Racketeering can take many different forms. Both federal and state laws criminalize racketeering in order to fight organized crime. Florida’s RICO (Racketeer Influenced and Corrupt Organization) Act prohibits racketeering patterns. It is similar to the federal RICO Act, but there are critical differences. If you are being prosecuted under state or federal anti-racketeering laws, an experienced Miami RICO Act defense attorney can help you understand your legal options.Federal RICO Act
The federal RICO law became effective as Title IX of the Organized Crime Control Act of 1970. The original purpose of passing it was to pursue those engaged in organized crime. Under the federal RICO law, someone who commits two criminal activities related to racketeering and involving interstate commerce within a 10-year period can be prosecuted. Under this law, racketeering can take many different forms. It can consist of acts or threats involving kidnapping, murder, gambling, arson, bribery, extortion, robbery, or dealing in a controlled substance or listed chemical that can be charged under Florida law and result in more than a year of incarceration. It can also include other enumerated acts.
It's illegal for anybody who’s received any income indirectly or directly from a pattern of racketeering conduct or through collection of an illegal debt in which that person served as a principal to use or invest any part of the income to acquire an interest in an enterprise engaged in interstate or foreign commerce.Florida RICO Act
A RICO Act violation will allege participating in an enterprise through a pattern of racketeering. It is a felony. “Racketeering” under the Florida RICO Act is defined as perpetrating, conspiring, trying to conspire, or intimidate, solicit, or coerce someone else to perpetrate a crime that would be chargeable by information, indictment or petition.
What does it mean to have a “pattern” of racketeering under state law? A pattern of racketeering involves at least two instances that are defined as racketeering. These can’t be isolated incidents and they need to share distinctive characteristics that are interrelated and one of the incidents needs to happen after 1997, the effective date for the RICO law.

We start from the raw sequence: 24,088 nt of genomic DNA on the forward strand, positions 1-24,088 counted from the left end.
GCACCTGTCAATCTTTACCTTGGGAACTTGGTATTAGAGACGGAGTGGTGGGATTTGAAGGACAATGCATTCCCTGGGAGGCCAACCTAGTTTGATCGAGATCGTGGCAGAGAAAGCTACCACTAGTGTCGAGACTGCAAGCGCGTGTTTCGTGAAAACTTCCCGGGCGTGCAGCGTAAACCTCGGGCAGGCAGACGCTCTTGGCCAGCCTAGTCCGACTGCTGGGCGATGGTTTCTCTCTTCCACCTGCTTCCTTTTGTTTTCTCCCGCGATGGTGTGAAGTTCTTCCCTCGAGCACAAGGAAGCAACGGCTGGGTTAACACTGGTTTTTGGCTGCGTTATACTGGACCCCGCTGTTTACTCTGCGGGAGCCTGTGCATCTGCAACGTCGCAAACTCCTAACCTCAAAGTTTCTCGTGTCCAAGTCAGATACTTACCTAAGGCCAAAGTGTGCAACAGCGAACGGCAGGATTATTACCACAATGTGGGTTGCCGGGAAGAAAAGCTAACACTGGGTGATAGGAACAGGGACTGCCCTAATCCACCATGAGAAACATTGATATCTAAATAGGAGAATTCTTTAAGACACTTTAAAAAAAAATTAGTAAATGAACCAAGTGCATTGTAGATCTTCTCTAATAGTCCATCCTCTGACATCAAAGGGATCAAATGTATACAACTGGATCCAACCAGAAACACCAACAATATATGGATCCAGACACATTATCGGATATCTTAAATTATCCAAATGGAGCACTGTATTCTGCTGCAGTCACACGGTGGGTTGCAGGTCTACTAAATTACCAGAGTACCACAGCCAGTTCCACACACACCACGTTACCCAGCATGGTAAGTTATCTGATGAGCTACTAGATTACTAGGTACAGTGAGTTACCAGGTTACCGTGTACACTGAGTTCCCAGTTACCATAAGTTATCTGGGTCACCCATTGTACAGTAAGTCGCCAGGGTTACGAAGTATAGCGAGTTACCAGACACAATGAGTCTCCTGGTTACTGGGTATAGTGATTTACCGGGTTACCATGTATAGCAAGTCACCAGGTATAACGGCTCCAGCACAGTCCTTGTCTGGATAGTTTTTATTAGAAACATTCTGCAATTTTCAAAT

The Florida law prohibits using any money earned from racketeering to acquire or obtain an interest in property or real estate if there’s evidence of criminal intent behind getting these proceeds. It also prohibits obtaining or acquiring real estate or property interests by collecting illegal debts. It further prohibits being involved with or employed by an organization involved in a pattern of racketeering or collection of an unlawful debt.What Needs to be Proven Under RICO?
You can be charged under the Florida RICO Act with a felony violation that’s punished with a maximum of 30 years in state prison if the prosecutor can show beyond a reasonable doubt; (1) you were associated with an enterprise, (2) you directly or indirectly participated in the enterprise by being involved in a minimum of 2 racketeering activity events, and (3) for incidents in which you were engaged, at least two had similar or the same types of accomplices, victims, intents, results, methods of commission, or were interconnected by distinguishing characteristics that weren’t isolated incidents.
A prosecutor doesn’t need to show that the RICO enterprise or that the predicate acts included a financial motivation. The prosecutor’s charging documents don’t need to identify the relationship between defendants and the crimes the documents allege.Penalties
Under Florida law, a violation of the RICO Act is considered a first-degree felony charge, with a possible punishment of up to 30 years in prison, as well as a fine of up to $10,000. Instead of the court imposing a $10,000 fine, you could be sentenced to a fine of triple damages. Fines might be imposed where you perpetrated racketeering in which you obtained some sort of money or services or property or where you caused personal injuries to somebody.Defenses to RICO Charges
Defending against racketeering charges under the RICO Act can be challenging, but working with a skilled defense lawyer can help you navigate your options. Charges can be complex. In order to prove that there was a pattern of racketeering, the prosecutor may need to show perpetration or attempted perpetration of more than one predicate act. It may be possible to defend on the grounds that the acts were isolated incidents or not interrelated or didn’t have the same intents, victims, results, accomplices or methods of commission. Other potential defenses are withdrawal or lack of knowledge.Consult a RICO Act Attorney in Miami
If you’re charged under the state or federal RICO Act, skilled criminal defense lawyer Evan Hoffman can answer your questions regarding the charges you are facing. The Hoffman Firm represents clients in areas including Miami, Davie, Deerfield Beach, Plantation, Pembroke Pines, and Sunrise. Call us at (305) 249-0090 or contact us via our online form for a free, confidential consultation.